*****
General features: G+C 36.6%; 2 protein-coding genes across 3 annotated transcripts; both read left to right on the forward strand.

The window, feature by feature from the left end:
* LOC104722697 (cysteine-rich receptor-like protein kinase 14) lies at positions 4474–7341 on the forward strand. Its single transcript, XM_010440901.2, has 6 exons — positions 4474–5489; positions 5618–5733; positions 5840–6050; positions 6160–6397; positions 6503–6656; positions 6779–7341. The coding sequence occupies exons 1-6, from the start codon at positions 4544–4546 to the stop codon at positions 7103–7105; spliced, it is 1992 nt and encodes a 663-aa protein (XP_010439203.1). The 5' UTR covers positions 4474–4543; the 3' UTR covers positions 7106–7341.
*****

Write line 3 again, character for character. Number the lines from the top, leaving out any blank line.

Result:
* LOC104722697 (cysteine-rich receptor-like protein kinase 14) lies at positions 4474–7341 on the forward strand. Its single transcript, XM_010440901.2, has 6 exons — positions 4474–5489; positions 5618–5733; positions 5840–6050; positions 6160–6397; positions 6503–6656; positions 6779–7341. The coding sequence occupies exons 1-6, from the start codon at positions 4544–4546 to the stop codon at positions 7103–7105; spliced, it is 1992 nt and encodes a 663-aa protein (XP_010439203.1). The 5' UTR covers positions 4474–4543; the 3' UTR covers positions 7106–7341.